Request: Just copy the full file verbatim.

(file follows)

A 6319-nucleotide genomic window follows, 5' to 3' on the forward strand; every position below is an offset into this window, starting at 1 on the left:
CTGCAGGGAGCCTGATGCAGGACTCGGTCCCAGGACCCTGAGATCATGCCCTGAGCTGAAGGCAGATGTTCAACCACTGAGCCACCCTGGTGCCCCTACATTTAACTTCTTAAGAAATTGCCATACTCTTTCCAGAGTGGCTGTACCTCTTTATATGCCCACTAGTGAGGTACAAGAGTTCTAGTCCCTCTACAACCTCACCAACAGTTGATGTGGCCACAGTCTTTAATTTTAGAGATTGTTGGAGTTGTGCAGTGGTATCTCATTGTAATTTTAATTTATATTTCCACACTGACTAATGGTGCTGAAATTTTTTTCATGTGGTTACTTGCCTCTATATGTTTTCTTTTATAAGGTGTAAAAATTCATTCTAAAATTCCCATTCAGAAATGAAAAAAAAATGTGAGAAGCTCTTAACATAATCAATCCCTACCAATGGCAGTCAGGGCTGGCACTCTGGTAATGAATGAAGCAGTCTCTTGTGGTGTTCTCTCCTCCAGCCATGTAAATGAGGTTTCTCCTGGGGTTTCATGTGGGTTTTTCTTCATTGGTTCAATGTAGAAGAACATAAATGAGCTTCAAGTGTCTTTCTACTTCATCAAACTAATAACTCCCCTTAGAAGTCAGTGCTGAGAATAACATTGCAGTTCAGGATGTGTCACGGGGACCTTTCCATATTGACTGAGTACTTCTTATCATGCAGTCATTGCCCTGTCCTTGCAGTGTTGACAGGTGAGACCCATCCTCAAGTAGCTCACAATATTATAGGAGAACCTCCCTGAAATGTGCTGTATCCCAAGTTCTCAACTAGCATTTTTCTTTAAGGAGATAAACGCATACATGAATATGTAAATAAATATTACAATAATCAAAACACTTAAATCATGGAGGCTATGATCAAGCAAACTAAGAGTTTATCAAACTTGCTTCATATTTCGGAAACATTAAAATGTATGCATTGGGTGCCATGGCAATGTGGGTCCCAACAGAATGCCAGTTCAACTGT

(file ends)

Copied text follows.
A 6319-nucleotide genomic window follows, 5' to 3' on the forward strand; every position below is an offset into this window, starting at 1 on the left:
CTGCAGGGAGCCTGATGCAGGACTCGGTCCCAGGACCCTGAGATCATGCCCTGAGCTGAAGGCAGATGTTCAACCACTGAGCCACCCTGGTGCCCCTACATTTAACTTCTTAAGAAATTGCCATACTCTTTCCAGAGTGGCTGTACCTCTTTATATGCCCACTAGTGAGGTACAAGAGTTCTAGTCCCTCTACAACCTCACCAACAGTTGATGTGGCCACAGTCTTTAATTTTAGAGATTGTTGGAGTTGTGCAGTGGTATCTCATTGTAATTTTAATTTATATTTCCACACTGACTAATGGTGCTGAAATTTTTTTCATGTGGTTACTTGCCTCTATATGTTTTCTTTTATAAGGTGTAAAAATTCATTCTAAAATTCCCATTCAGAAATGAAAAAAAAATGTGAGAAGCTCTTAACATAATCAATCCCTACCAATGGCAGTCAGGGCTGGCACTCTGGTAATGAATGAAGCAGTCTCTTGTGGTGTTCTCTCCTCCAGCCATGTAAATGAGGTTTCTCCTGGGGTTTCATGTGGGTTTTTCTTCATTGGTTCAATGTAGAAGAACATAAATGAGCTTCAAGTGTCTTTCTACTTCATCAAACTAATAACTCCCCTTAGAAGTCAGTGCTGAGAATAACATTGCAGTTCAGGATGTGTCACGGGGACCTTTCCATATTGACTGAGTACTTCTTATCATGCAGTCATTGCCCTGTCCTTGCAGTGTTGACAGGTGAGACCCATCCTCAAGTAGCTCACAATATTATAGGAGAACCTCCCTGAAATGTGCTGTATCCCAAGTTCTCAACTAGCATTTTTCTTTAAGGAGATAAACGCATACATGAATATGTAAATAAATATTACAATAATCAAAACACTTAAATCATGGAGGCTATGATCAAGCAAACTAAGAGTTTATCAAACTTGCTTCATATTTCGGAAACATTAAAATGTATGCATTGGGTGCCATGGCAATGTGGGTCCCAACAGAATGCCAGTTCAACTGT